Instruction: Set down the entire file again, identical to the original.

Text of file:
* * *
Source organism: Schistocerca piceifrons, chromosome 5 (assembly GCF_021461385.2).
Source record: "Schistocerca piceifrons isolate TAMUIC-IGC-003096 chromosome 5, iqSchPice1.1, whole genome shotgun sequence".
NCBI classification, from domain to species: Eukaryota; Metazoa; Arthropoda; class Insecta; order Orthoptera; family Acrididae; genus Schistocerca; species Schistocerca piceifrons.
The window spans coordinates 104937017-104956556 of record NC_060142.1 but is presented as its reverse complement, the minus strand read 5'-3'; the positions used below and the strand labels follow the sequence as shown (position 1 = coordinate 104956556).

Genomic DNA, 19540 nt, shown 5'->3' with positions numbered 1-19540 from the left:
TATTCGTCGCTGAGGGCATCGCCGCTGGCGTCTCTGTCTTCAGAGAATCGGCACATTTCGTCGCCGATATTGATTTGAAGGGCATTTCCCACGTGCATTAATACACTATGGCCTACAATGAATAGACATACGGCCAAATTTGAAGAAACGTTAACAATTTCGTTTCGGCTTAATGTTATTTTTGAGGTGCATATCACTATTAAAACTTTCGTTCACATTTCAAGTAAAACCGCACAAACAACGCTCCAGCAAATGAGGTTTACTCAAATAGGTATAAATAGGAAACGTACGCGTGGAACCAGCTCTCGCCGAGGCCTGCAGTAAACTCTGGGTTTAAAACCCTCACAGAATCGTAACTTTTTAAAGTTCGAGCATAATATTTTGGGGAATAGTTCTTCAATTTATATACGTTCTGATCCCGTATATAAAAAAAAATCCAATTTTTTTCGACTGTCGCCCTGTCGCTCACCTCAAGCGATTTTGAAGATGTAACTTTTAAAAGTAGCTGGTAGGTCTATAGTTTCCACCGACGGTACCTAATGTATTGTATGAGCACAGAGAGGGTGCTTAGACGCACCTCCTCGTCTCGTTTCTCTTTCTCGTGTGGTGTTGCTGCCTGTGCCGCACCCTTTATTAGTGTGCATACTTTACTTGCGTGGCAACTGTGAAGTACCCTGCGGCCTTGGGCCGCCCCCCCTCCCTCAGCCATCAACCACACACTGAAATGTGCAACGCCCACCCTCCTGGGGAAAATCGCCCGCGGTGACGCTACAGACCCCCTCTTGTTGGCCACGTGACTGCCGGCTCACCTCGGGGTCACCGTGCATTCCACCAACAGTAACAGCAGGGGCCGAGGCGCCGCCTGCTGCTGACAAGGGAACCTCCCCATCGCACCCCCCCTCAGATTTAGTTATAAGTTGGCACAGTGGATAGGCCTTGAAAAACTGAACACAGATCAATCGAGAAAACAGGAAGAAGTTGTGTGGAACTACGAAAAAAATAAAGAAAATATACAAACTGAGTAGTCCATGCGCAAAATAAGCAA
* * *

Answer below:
Source organism: Schistocerca piceifrons, chromosome 5 (assembly GCF_021461385.2).
Source record: "Schistocerca piceifrons isolate TAMUIC-IGC-003096 chromosome 5, iqSchPice1.1, whole genome shotgun sequence".
NCBI classification, from domain to species: Eukaryota; Metazoa; Arthropoda; class Insecta; order Orthoptera; family Acrididae; genus Schistocerca; species Schistocerca piceifrons.
The window spans coordinates 104937017-104956556 of record NC_060142.1 but is presented as its reverse complement, the minus strand read 5'-3'; the positions used below and the strand labels follow the sequence as shown (position 1 = coordinate 104956556).

Genomic DNA, 19540 nt, shown 5'->3' with positions numbered 1-19540 from the left:
TATTCGTCGCTGAGGGCATCGCCGCTGGCGTCTCTGTCTTCAGAGAATCGGCACATTTCGTCGCCGATATTGATTTGAAGGGCATTTCCCACGTGCATTAATACACTATGGCCTACAATGAATAGACATACGGCCAAATTTGAAGAAACGTTAACAATTTCGTTTCGGCTTAATGTTATTTTTGAGGTGCATATCACTATTAAAACTTTCGTTCACATTTCAAGTAAAACCGCACAAACAACGCTCCAGCAAATGAGGTTTACTCAAATAGGTATAAATAGGAAACGTACGCGTGGAACCAGCTCTCGCCGAGGCCTGCAGTAAACTCTGGGTTTAAAACCCTCACAGAATCGTAACTTTTTAAAGTTCGAGCATAATATTTTGGGGAATAGTTCTTCAATTTATATACGTTCTGATCCCGTATATAAAAAAAAATCCAATTTTTTTCGACTGTCGCCCTGTCGCTCACCTCAAGCGATTTTGAAGATGTAACTTTTAAAAGTAGCTGGTAGGTCTATAGTTTCCACCGACGGTACCTAATGTATTGTATGAGCACAGAGAGGGTGCTTAGACGCACCTCCTCGTCTCGTTTCTCTTTCTCGTGTGGTGTTGCTGCCTGTGCCGCACCCTTTATTAGTGTGCATACTTTACTTGCGTGGCAACTGTGAAGTACCCTGCGGCCTTGGGCCGCCCCCCCTCCCTCAGCCATCAACCACACACTGAAATGTGCAACGCCCACCCTCCTGGGGAAAATCGCCCGCGGTGACGCTACAGACCCCCTCTTGTTGGCCACGTGACTGCCGGCTCACCTCGGGGTCACCGTGCATTCCACCAACAGTAACAGCAGGGGCCGAGGCGCCGCCTGCTGCTGACAAGGGAACCTCCCCATCGCACCCCCCCTCAGATTTAGTTATAAGTTGGCACAGTGGATAGGCCTTGAAAAACTGAACACAGATCAATCGAGAAAACAGGAAGAAGTTGTGTGGAACTACGAAAAAAATAAAGAAAATATACAAACTGAGTAGTCCATGCGCAAAATAAGCAA